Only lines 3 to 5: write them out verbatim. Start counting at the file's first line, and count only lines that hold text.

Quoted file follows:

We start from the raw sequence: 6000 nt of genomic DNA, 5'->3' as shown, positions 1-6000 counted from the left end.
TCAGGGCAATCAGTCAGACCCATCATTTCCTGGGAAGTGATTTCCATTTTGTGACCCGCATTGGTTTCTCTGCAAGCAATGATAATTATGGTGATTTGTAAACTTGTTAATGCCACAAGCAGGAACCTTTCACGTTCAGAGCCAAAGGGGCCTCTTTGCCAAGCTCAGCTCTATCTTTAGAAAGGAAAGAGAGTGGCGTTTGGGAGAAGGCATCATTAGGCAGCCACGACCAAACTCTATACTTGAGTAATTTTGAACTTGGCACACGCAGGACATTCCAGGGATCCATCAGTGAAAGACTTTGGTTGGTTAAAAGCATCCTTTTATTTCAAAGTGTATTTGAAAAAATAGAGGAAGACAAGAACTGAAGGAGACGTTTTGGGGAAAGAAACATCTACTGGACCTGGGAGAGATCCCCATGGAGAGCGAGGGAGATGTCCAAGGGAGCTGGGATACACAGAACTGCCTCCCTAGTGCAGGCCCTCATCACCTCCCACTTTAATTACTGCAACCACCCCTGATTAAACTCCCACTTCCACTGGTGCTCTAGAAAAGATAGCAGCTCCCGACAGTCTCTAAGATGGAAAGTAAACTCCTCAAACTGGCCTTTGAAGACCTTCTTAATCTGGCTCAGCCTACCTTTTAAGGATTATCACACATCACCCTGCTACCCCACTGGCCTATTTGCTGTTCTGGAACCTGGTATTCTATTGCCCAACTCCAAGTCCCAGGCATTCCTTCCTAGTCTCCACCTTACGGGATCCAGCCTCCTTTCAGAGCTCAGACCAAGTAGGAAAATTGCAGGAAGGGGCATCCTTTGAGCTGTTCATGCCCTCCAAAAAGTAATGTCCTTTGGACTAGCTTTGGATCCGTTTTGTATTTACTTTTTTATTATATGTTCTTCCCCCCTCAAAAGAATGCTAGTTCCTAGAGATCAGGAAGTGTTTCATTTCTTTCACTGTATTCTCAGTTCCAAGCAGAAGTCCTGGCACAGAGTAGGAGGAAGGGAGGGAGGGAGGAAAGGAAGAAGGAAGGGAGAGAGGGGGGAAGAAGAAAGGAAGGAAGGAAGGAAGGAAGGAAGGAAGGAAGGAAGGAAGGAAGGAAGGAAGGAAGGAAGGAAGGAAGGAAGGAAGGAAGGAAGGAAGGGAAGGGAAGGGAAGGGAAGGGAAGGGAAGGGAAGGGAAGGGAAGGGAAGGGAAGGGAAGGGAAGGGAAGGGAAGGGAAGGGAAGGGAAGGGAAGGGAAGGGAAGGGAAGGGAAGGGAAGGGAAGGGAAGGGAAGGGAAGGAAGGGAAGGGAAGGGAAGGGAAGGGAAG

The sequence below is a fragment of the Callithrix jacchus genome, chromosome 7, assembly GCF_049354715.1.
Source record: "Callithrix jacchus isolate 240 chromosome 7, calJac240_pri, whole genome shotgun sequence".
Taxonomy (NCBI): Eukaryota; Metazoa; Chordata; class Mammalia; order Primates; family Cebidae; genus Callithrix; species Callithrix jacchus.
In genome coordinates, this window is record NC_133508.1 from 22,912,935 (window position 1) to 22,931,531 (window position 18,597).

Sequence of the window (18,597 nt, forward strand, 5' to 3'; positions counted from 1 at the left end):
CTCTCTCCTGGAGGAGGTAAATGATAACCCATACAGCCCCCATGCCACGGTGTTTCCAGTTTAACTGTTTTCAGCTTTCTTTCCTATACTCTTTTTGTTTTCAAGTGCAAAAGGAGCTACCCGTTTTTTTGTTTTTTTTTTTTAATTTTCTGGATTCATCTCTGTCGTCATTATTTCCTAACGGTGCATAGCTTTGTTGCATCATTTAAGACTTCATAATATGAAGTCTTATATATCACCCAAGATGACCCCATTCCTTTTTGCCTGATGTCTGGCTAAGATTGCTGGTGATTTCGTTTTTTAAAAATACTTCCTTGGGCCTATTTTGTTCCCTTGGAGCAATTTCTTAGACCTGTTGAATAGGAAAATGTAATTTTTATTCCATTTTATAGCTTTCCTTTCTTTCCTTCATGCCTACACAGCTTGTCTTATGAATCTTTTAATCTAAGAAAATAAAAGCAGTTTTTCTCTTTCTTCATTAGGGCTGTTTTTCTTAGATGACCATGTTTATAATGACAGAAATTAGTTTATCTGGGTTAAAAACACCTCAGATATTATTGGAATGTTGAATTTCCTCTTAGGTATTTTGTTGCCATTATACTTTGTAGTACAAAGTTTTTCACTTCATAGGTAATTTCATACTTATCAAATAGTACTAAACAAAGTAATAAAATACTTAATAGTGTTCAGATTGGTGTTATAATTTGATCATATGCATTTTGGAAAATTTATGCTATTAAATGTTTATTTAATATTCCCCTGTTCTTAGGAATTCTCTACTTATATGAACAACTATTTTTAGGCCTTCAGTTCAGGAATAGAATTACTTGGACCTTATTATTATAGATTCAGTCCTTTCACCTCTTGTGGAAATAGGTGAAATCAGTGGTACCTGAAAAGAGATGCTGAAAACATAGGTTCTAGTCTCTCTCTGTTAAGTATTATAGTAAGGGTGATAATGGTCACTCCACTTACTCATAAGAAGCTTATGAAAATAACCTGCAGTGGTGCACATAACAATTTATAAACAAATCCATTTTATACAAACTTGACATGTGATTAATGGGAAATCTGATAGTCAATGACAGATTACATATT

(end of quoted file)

The sequence below is a fragment of the Callithrix jacchus genome, chromosome 7, assembly GCF_049354715.1.
Source record: "Callithrix jacchus isolate 240 chromosome 7, calJac240_pri, whole genome shotgun sequence".
Taxonomy (NCBI): Eukaryota; Metazoa; Chordata; class Mammalia; order Primates; family Cebidae; genus Callithrix; species Callithrix jacchus.